Delivered by Julian Hows, on behalf of the HIV Justice Network
Thanks for the opportunity to comment. In the interests of time, I will skip the niceties except to say that I love you all, but do not agree with the retrograde positions expressed by some of you on behalf of your countries.
I speak on behalf of the HIV Justice Network. We are a global information and advocacy hub for individuals and organisations working to end the inappropriate use of the criminal law to regulate and punish people living with HIV
Of course, we agree that responses are most effective it they are data and evidence driven,
However, and I do not want to appear like the bad fairy in the movie Sleeping beauty and try to put the entire process to sleep for one hundred years, but I need to be like Jiminy Cricket in the movie Pinocchio and raise issues of conscience and ethics to inform how we move forward.
Data and evidence are double-edged swords. Though utilising and using the advances of data and related technologies offer enormous potential, they also introduce the potential for extensive harm. As someone living with HIV, a gay man, a drug user, part of the sex worker community, when harm comes knocking it will be at my door, and the doors of my friends; especially those who do not, like me, live in the enlightened land of the tulips and windmills, the Netherlands.
Within the background paper:
We especially welcome the acknowledgement in para 5 that Community-generated data are an additional pillar of HIV response information systems...
But as others have mentioned such community generated data need also to be community designed and driven and the results used to go beyond improving service provision of biomedical; interventions; often they are not. To achieve our targets, they must be designed as part of improving the quality of life of people living with HIV and other communities, and our communities need to be properly resourced and supported to be able to do this.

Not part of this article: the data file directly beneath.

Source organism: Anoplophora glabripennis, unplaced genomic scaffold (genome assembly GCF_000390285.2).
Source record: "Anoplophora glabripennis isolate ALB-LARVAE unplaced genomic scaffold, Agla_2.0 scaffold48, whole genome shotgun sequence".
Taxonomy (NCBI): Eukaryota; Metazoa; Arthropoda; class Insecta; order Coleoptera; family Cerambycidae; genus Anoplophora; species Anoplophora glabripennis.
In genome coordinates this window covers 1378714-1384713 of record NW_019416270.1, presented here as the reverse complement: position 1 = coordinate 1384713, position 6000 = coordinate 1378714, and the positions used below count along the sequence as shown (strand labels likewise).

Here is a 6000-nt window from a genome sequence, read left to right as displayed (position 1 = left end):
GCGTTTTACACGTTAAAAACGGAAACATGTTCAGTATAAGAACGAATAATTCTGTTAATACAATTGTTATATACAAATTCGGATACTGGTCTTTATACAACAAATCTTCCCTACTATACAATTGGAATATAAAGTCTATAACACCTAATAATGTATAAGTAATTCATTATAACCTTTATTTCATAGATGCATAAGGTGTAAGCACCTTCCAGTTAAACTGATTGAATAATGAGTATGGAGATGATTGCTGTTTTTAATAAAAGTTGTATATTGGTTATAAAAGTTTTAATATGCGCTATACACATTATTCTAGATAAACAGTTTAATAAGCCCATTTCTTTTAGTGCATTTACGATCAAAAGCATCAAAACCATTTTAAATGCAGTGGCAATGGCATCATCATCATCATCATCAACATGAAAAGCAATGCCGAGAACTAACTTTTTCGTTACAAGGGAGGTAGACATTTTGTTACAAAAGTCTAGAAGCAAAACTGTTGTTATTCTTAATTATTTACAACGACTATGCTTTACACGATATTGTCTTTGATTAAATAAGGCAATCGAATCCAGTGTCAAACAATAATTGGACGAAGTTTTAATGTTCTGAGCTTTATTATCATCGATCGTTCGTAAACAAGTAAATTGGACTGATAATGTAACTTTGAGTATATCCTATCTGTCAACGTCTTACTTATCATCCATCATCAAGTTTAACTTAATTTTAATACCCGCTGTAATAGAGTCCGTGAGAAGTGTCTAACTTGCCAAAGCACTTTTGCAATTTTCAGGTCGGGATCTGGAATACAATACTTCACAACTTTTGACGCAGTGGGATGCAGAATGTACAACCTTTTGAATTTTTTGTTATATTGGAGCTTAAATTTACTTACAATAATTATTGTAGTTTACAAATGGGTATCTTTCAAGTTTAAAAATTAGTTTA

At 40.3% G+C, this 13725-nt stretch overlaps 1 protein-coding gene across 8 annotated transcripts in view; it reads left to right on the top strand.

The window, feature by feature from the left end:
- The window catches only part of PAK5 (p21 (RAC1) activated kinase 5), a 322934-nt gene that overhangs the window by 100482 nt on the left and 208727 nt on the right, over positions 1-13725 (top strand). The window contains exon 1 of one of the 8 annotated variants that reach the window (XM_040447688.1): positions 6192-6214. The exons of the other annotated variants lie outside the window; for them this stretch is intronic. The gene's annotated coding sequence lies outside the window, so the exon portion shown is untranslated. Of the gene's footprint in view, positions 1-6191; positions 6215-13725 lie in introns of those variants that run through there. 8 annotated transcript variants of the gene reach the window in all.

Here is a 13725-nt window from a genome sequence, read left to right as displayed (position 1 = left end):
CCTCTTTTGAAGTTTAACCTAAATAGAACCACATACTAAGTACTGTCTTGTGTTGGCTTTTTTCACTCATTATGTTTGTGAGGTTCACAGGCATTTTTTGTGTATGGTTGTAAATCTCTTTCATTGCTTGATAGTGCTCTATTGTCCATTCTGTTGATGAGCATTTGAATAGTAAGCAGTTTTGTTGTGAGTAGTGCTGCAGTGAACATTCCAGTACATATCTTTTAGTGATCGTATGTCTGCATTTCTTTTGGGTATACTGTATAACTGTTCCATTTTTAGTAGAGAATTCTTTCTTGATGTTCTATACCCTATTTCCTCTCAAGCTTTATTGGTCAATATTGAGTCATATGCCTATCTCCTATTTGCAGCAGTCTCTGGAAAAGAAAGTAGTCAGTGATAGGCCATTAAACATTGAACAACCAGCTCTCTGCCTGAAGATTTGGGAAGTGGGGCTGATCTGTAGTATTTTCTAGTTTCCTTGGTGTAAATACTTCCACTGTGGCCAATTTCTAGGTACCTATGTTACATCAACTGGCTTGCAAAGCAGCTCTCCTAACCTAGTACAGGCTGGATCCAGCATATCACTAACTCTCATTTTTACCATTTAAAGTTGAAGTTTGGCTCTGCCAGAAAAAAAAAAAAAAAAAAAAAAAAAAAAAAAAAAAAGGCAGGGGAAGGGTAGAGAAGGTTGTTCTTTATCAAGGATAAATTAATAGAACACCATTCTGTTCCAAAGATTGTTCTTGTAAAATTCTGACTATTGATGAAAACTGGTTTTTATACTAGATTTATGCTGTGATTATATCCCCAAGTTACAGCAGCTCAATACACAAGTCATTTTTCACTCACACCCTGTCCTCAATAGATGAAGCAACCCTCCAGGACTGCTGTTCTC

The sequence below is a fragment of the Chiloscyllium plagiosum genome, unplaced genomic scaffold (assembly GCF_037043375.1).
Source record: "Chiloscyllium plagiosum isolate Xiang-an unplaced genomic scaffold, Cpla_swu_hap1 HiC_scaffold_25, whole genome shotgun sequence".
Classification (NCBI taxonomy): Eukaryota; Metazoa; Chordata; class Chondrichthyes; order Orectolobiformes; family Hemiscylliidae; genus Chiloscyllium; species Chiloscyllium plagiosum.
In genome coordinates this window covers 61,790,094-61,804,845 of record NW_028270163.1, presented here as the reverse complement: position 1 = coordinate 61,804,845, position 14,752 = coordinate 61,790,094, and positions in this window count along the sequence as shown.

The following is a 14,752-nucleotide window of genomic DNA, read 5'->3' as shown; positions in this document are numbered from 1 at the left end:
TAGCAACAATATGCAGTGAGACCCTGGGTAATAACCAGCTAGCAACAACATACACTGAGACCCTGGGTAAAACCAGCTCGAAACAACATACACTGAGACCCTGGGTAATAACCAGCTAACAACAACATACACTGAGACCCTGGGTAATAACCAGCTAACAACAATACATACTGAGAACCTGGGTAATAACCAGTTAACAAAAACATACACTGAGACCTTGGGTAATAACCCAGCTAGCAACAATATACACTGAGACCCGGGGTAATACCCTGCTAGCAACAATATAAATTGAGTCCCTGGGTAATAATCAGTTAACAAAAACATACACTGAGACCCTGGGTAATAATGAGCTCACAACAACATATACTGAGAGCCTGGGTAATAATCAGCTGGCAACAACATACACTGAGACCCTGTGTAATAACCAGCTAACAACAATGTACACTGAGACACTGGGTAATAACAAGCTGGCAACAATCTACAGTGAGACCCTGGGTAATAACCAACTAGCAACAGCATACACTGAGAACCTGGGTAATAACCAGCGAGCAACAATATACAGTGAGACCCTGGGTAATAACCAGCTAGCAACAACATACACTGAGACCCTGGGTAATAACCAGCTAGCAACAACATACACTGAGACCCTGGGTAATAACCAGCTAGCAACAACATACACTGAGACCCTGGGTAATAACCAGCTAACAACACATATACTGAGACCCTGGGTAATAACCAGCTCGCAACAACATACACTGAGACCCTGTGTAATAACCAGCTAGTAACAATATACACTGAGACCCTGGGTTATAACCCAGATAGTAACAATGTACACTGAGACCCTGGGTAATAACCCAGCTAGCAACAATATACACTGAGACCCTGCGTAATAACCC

Such data gathered also needs to be free from being sequestered by governments or others such as law enforcement, immigration services – and robust mechanisms need to be in place ensure this
There are many instances, which I am sure all of us in this room have examples of, where individual or aggregated data has been ‘leaked,’ data use guidelines and legislation have been breached, information obtained for one purpose has been used for another: sometimes for the good but very often not.
So, as we go forward are we really listing enough to concerns, is achieving equity (even if not equality) part of our vision? Are we seriously thinking through how we are protecting privacy? …and yes those fundamental principles (regrettably still seen as ‘dirty words’ by some in this room) such as human rights, bodily autonomy, and gender sensitivity need to be a full and valued part of this discourse, and the communities who are sometimes not even acknowledged as being communities or their very identities making them subject to discrimination, arrest, imprisonment, or worse, need to be part of that discussion.
For unless we address these issues, these advances will just add to the perpetuation of the patriarchy; and we know the patriarchy hinders rather than helps our work, and indeed human advancement.
Thank you for listening
Tags: 49th PCB Meeting